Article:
30.0 MB (1.2 MB compressed)
3688 x 2840 pixels
31.2 x 24.1 cm ⏐ 12.3 x 9.5 in (300dpi)
SCOTT CAMAZINE / SCIENCE PHOTO LIBRARY SCOTT CAMAZINE / SCIENCE PHOTO LIBRARY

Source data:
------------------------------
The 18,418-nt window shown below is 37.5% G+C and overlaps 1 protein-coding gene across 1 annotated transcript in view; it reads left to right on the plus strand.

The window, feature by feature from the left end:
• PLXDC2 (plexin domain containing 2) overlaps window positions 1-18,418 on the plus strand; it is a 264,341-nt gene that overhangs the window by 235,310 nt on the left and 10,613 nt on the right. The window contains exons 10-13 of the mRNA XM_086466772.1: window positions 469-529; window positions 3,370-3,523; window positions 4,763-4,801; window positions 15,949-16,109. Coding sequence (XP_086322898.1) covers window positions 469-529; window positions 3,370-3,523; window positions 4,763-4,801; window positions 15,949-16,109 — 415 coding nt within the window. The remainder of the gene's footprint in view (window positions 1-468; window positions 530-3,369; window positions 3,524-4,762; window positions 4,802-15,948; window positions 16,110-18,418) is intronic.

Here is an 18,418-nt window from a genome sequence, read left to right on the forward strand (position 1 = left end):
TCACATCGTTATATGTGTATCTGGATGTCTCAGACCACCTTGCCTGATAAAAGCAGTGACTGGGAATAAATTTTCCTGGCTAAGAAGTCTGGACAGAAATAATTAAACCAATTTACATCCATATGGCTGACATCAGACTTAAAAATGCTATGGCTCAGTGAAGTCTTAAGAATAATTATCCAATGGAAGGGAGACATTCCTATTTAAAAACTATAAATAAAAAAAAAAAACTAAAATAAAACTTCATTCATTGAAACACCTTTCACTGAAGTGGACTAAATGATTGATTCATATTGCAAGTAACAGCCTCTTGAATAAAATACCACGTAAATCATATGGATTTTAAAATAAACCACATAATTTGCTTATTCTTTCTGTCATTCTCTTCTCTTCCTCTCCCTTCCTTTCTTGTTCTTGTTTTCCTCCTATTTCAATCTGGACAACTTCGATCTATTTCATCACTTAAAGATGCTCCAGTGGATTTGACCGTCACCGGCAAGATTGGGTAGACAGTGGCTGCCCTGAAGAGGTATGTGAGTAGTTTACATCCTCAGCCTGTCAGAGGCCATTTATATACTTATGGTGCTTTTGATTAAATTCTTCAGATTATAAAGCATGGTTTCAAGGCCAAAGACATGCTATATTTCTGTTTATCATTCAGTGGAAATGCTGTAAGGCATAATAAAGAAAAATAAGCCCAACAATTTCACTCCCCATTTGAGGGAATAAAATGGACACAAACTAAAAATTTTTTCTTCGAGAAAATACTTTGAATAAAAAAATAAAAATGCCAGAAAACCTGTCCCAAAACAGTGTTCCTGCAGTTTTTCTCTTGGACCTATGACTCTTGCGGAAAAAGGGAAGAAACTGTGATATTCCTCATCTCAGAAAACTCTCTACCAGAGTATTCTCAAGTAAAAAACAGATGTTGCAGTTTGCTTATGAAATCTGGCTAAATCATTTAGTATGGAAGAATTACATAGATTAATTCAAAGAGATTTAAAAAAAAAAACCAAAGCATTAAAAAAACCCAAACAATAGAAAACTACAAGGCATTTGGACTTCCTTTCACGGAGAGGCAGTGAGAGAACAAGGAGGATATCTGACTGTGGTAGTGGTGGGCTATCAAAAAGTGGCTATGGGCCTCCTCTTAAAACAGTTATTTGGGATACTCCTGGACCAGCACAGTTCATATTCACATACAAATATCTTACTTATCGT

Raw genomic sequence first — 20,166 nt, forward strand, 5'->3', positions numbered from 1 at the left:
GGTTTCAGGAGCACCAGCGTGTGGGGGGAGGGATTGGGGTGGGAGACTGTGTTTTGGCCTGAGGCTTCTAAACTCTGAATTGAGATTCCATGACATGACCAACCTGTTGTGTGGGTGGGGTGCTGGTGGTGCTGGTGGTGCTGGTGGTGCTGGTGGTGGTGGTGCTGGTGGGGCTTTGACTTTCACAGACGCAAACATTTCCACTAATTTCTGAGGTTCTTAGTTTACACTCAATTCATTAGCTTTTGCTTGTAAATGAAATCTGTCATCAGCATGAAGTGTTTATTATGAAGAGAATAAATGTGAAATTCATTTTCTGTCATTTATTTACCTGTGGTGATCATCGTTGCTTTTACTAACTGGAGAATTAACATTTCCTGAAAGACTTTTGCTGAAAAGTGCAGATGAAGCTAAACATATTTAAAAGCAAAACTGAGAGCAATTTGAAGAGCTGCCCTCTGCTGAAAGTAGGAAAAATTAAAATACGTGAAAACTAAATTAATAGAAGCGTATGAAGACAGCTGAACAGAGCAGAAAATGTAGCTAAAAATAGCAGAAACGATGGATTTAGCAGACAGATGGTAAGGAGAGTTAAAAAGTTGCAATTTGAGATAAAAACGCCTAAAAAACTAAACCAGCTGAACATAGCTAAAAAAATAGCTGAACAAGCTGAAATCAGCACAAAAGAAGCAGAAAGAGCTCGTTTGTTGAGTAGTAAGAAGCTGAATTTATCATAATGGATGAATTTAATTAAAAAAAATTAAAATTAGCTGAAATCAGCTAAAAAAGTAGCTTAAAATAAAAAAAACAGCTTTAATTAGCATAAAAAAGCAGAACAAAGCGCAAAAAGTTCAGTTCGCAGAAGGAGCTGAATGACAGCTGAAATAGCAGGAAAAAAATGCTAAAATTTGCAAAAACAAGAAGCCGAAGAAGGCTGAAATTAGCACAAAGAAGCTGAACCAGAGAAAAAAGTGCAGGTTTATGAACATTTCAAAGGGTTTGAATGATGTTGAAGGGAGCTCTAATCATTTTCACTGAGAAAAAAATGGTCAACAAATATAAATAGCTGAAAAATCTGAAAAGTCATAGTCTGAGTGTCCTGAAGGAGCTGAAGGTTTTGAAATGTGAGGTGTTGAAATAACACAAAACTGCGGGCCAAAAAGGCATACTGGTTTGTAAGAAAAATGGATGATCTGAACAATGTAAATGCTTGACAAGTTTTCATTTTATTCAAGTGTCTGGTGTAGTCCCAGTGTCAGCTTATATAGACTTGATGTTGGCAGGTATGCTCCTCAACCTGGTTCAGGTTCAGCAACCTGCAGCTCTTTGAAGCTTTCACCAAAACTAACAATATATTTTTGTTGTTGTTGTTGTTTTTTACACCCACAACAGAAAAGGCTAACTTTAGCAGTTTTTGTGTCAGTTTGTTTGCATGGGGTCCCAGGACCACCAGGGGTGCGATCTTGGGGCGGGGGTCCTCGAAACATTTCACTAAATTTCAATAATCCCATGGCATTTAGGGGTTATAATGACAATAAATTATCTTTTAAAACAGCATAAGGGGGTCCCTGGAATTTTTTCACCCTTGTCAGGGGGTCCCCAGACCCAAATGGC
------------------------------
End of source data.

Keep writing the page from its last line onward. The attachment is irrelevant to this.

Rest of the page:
False-colour computer processed image of a gross specimen of a brain showing the site of an intracerebral haemorrhage (dark, centre left). Brain haemorrhages occur either after a head injury or are caused by the spontaneous rupture of blood vessels. They are divided into four main categories - extradural, subdural, subarachnoid and intracerebral haemorrhages - according to the site of the bleeding. The first three involve bleeding between the skull and the meninges, the membranes which cover the brain. Intracerebral haemorrhages occur within the brain and are usually caused by the spontaneous rupture of blood vessels.
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